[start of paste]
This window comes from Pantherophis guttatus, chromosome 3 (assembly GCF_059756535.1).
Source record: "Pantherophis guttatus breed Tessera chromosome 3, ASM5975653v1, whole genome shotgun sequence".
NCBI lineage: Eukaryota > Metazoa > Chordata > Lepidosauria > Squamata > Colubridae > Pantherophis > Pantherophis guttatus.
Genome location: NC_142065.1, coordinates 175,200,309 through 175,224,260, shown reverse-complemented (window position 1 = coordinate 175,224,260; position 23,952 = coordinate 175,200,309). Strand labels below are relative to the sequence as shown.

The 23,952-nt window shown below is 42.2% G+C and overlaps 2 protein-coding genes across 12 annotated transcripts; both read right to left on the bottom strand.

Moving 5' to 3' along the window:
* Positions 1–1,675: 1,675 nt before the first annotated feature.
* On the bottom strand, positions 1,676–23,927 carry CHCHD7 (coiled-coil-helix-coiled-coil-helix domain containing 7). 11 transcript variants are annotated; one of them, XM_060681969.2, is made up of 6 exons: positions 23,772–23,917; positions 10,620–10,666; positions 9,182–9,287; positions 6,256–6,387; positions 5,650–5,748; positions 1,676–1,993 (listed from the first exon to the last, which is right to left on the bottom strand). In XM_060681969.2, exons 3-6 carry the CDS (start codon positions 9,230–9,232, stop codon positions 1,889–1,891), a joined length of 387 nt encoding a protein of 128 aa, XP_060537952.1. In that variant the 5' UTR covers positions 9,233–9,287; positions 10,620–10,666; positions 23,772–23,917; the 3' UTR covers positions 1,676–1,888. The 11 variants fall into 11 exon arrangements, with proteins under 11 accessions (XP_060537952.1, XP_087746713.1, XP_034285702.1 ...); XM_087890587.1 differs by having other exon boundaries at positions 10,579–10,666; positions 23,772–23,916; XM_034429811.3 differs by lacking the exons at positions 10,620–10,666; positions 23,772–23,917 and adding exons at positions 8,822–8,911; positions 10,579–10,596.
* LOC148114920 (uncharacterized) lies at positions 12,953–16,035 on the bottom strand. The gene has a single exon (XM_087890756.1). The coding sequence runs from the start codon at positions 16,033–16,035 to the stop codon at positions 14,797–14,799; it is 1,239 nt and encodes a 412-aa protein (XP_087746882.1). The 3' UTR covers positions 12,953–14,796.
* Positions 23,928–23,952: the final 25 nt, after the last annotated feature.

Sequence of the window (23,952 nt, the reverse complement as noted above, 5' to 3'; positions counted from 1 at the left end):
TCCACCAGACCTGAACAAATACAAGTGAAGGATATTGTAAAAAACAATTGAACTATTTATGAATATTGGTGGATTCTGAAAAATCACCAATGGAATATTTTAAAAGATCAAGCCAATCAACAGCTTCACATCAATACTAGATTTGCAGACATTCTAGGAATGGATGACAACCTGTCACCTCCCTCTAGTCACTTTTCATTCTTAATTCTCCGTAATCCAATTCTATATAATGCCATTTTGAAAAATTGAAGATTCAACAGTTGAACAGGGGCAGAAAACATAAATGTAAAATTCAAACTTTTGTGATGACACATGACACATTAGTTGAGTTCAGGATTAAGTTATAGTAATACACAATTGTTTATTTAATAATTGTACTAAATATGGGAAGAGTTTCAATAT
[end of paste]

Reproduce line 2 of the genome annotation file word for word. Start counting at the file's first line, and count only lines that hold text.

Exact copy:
Source record: "Pantherophis guttatus breed Tessera chromosome 3, ASM5975653v1, whole genome shotgun sequence".